Haus ten Bosu
*2003 update note* Recently, Haustenbosu has closed due to lack of repeat vistors, and thus...repeat money. This is sad because it TRULY is/was a wonderful place to visit and VERY unique in the land of the Far East. The buildings are still there, but the park itself is closed.
About an hour from Nagasaki near Sasebo, there is a unique and fascinating theme park called Haustenbosu (Huis ten Bosch). It's name is Dutch for "House in the Woods". From what I understand, it started as a biopark and eventually grew into an environmentally friendly Dutch town covering over 150 acres.
Usually, I don't like theme parks in Japan. When they are mentioned, I think of places like Beneyland here in Sendai. They are nice, but they ain't no Tokyo Disneyland. But, when I finally saw THIS place...I became VERY excited about it. Apparently, the makers wanted to recreate a Dutch town in very exacting detail. They even went so far as to incorporate actual Dutch technology to reclaim the land used in the park from the sea.
The dykes and canals use water that are constantly being renewed and replenished using computer controlled locks in combination with the ocean tides.
So what is there? Huis ten Bosch isn't so a RIDE park as it is a walk-thru village. Yes, they had canal boats and quaint busses and even taxis...but it is really a town...not a ride.
The park itself is broken up into several areas...each with its own feel.
Breukelan has windmills and a castle.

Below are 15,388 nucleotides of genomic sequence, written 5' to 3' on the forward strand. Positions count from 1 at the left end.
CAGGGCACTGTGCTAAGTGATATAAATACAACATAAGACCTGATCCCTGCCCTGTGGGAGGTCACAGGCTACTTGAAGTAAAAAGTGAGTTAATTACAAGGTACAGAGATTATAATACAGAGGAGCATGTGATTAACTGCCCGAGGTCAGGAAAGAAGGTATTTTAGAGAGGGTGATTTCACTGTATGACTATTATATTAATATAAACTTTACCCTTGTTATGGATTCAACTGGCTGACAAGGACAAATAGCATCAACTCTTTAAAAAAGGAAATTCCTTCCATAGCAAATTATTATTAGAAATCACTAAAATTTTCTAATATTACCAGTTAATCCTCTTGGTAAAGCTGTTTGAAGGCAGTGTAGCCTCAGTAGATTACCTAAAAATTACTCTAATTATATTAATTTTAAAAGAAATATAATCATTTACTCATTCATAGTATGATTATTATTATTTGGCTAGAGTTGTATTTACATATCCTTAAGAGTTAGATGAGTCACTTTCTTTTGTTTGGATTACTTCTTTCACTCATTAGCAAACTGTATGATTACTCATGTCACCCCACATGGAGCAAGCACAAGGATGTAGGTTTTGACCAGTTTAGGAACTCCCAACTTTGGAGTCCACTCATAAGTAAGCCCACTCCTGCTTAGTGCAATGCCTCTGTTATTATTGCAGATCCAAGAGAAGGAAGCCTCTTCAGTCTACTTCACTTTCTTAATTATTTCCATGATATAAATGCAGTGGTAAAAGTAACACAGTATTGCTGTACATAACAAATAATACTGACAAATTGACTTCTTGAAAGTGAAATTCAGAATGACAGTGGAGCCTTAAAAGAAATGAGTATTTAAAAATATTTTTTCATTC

Nieuwstad has the most actual "attractions" in terms of modern shows such as a recreation of a Dutch flood right in front of your eyes as well as Escher House which tries to amaze you with some of the weird imagery of the famous Dutch artist, MC Escher
Museumstad has several museums including my favorite, The Teddy Bear Museum! This was actually MUCH better than I thought it would be and it just opened this year in 1999. It is an actual museum and is done with great care and consideration of the history of the stuffed toy. I even found a copy of my FAVORITE bear when I was a kid, Smokey! They actually HAD him on display! That's him in the front row far right!
Binnenstad is the shopping area and even had a CHEESE market where I could buy REAL cheese. It seems that many Japanese don't like cheese because the Japanese style cheese...is frankly... NO GOOD! However, when I introduce them to REAL cheese, for some reason, they tend to like it!
I bought some REAL cheese and some REAL salami. But I ate it all and now I have to go back and get more.
Utrecht is the restaurant area. It even has a 105 meter copy of the Netherlands tallest church tower, Domtoren. If you look it up, you'll find that the REAL church tower is 112 meters. But 7 meters were shaved off of this one for environmental and esthetic reasons.
From the TOP of the tower, I got a GREAT view of just how large this park is...and that's not even including the residential area which has enough living space for up to 10,000 people. But if you are thinking of buying a home here, it doesn't come cheap.
Spakenburg is the seaside area with a tall ship museum and more restaurants. I was told the Michael Jackson once stayed here too.
Paleis Huis ten Bosch is arguably the most beautiful part of the park. It has a recreation of the Dutch royal family's residence, for which the park is named. It is painstakingly recreated. Inside of the home was an art exhibit of some of the art created by a very famous Dutch artist...whose name I can't recall...but whose work is VERY popular here in Japan. His most famous character is Miffy, a rabbit cartoon character much like Hello Kitty (only better in my opinion.)
The garden in the back was a show by itself. I walked through it and I literally wanted to take pictures of every little piece.
I am looking forward to the time I can go back again. One day wasn't enough. And should you EVER think of seeing it for yourself, don't hesitate. It's well worth the trip.